‘You’re joking,” said Brenda from Bristol when Theresa May called an early General Election in 2017. “Not another one.” And, indeed, another after that. I remember the 2019 election (which resulted in an 80-seat majority for the Conservatives) with particular resentment because it fell on my birthday. Off I went in the freezing drizzle on the morning of December 12 to exercise my democratic right to vote.
“A real slog,” is how Nicky Hirst, official artist of the 2019 General Election, remembers the campaign, the first winter election in nearly a hundred years. “It was cold and wet, an unusual time of year.” There were, however, compensations: in every city Hirst visited there was a Christmas market, a carousel and a Ferris wheel.
Those lights in the darkness were to inspire her response to the election – a sculpture titled There Was A Time, which will be unveiled at Portcullis House, where more than 200 MPs have their offices, tomorrow after a long, pandemic delay. Unveiled is perhaps the wrong word. It would be difficult to throw a blanket over this pleasingly puzzling, multi-coloured mobile suspended in the seven-storey atrium.
Hirst is the sixth official General Election artist since the scheme was launched in 2001. The first was portraitist Jonathan Yeo in 2001 (a second term for Tony Blair), the second, draughtsman and painter David Godbold in 2005 (Blair again), the third, photographer Simon Roberts in 2010 (David Cameron and Nick Clegg in the Rose Garden). Then came cartoonist Adam Dant in 2015 (a Cameron majority) and former Turner-Prize nominee Cornelia Parker in 2017 (Theresa May’s electoral hiccup, resulting in a Conservative minority government and a “confidence-and-supply” deal with the DUP). Haven’t the last few years been fun?
Yeo produced a triptych portrait of Blair, William Hague and Charles Kennedy with each figure taking up as much space as their share of the vote.
Godbold, a series of 18 religious drawings with ironic titles on the backs of electoral leaflets. Roberts submitted 12 large-format photographs and 1,696 documentary snaps, and Parker posted more than a thousand campaign photos on Instagram, edited together with news clips and sound bites in an animation called Election Abstract.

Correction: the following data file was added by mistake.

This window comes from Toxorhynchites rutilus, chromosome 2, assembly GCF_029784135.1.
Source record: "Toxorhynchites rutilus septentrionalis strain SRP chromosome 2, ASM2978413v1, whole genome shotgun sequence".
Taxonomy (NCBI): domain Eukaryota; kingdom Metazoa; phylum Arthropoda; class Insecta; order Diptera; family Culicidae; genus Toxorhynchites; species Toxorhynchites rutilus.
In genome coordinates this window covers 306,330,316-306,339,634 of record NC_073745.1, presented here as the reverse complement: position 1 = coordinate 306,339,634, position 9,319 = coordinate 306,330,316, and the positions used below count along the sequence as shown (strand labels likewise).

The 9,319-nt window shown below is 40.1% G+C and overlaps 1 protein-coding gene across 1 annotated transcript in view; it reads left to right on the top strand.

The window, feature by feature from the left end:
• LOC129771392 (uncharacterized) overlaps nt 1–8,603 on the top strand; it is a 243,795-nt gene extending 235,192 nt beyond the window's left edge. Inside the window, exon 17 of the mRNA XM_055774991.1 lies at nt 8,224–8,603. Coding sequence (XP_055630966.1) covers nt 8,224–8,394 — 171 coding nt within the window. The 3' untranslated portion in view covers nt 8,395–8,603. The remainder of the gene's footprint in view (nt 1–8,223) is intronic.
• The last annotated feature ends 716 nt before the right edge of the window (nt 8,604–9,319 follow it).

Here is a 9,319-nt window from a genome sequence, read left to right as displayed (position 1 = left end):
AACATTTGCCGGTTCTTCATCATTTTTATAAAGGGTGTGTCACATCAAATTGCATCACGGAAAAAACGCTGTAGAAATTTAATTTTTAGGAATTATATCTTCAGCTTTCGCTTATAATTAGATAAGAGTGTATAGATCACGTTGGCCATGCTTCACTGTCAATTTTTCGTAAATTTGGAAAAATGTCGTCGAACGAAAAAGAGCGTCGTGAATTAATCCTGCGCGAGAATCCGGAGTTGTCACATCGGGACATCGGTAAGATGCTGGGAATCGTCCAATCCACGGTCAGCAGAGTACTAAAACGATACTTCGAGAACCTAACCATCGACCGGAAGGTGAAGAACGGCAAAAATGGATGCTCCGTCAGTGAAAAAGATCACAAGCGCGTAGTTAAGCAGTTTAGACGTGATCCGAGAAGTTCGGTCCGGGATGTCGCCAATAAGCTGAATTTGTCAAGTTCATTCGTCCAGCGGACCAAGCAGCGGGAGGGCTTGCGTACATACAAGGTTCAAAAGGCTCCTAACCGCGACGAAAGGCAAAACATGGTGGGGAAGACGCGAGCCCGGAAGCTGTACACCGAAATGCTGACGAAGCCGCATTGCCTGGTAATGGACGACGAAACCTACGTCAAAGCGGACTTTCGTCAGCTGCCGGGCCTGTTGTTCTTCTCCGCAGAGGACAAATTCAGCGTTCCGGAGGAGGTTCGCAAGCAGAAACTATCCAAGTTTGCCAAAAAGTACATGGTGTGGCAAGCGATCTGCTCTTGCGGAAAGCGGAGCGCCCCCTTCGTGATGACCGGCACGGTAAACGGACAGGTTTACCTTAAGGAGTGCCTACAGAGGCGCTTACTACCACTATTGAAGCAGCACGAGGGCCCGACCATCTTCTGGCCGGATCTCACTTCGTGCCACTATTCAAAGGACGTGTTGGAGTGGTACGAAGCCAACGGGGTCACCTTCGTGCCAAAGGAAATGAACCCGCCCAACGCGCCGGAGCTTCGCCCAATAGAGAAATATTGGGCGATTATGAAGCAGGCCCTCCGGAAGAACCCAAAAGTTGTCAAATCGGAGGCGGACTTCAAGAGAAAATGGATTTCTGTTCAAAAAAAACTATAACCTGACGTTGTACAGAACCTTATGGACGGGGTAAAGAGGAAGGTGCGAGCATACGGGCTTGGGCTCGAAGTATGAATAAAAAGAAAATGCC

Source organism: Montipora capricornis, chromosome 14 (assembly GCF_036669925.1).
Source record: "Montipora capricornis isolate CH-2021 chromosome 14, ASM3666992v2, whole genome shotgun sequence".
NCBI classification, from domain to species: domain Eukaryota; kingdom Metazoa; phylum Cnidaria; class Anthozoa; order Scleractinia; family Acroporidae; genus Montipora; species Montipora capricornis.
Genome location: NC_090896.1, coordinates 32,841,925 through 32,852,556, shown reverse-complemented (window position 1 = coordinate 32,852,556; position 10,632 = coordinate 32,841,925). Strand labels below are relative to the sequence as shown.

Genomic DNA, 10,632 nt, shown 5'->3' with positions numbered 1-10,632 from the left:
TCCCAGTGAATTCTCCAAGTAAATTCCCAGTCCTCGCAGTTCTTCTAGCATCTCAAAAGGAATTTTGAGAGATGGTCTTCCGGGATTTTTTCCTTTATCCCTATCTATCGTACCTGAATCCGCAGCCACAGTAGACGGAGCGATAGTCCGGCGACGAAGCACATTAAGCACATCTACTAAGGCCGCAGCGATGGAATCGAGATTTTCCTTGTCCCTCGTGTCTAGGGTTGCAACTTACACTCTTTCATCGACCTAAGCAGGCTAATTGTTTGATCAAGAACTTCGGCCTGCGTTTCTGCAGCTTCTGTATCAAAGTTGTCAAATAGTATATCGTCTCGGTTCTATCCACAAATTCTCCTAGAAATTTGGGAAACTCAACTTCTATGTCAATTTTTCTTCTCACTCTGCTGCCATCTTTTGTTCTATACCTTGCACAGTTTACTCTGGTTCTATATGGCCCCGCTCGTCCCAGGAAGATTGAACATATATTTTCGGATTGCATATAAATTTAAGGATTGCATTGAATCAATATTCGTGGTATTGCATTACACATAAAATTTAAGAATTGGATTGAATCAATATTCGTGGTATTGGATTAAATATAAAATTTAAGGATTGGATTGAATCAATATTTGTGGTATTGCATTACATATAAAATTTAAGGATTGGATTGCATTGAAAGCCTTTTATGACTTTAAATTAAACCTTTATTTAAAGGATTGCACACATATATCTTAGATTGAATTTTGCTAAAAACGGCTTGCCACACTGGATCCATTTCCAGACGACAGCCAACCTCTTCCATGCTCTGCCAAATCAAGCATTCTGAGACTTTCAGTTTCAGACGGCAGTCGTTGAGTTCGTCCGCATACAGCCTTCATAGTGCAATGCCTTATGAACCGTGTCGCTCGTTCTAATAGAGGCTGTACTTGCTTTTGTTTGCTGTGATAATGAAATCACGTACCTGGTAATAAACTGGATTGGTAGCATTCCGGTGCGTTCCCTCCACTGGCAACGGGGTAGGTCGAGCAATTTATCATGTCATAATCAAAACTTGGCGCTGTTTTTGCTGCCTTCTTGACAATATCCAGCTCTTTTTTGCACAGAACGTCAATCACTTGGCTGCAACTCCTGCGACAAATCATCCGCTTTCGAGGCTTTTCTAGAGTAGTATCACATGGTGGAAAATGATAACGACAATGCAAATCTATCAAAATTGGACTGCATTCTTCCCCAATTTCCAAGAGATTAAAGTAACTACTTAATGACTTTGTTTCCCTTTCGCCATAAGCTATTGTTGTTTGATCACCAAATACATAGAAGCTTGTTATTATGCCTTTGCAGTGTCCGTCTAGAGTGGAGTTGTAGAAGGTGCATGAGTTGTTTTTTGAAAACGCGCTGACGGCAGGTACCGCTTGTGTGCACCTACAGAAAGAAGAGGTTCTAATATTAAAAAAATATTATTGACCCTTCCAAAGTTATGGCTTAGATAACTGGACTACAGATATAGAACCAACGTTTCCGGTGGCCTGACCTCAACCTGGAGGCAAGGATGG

For my money, Dant did it best with a massive, marvellous drawing in the Hogarth tradition, called The Government Stable.
According to the Speaker’s Advisory Committee on Works of Art, which appoints the General Election artist in what seems a rather secret-squirrel, behind-the-scenes process, the job is to “record each UK General Election, for future generations to be informed and inspired by”, taking care to “provide a balanced view of the election”.
After accepting the gig, in November 2019, Hirst set off around the country. To begin with, she went to manifesto launches and party events, but she quickly realised that you learn little by being with people who are all of the same mind. “So I went to the more contested areas of the country where people were really trying to work out how they were going to vote.
“What I noticed was that there was a lot of … ah … People were very, very conflicted …”
While travelling to these marginal areas, she also became “obsessed” with the party colours. Badges, flags, rosettes, posters in windows, and this is reflected in the final work, which features 64 abstract figures in Perspex, hung from a great Catherine Wheel frame.
The colours do not just represent the party mix, says Hirst; they also represent the diversity of people and opinions around the country, while the spinning structure evokes both the literal Ferris wheels and carousels she came across, and the metaphorical “cycles and rotations” of elections. She cites the great American mobile-maker Alexander Calder as a “huge” point of reference.
It is cloudy on the day I visit Portcullis House and the atrium is almost empty, but Hirst tells me that on a sunny day There Was A Time’s transparent elements will cast a “stained-glass” effect on the floor, while the revolving doors will create an air current “so each figure can rotate and each wheel can spin”.
I worry that Portcullis House, sealed for security, won’t give the mobile the breeze that it needs. And, while There Was A Time certainly cheers up the grey and hanger-like space, I’m not sure the atrium is the best place for it. Hopefully, when this neatly conceived piece goes on tour around the country, the committee will find it some good old draughty town halls.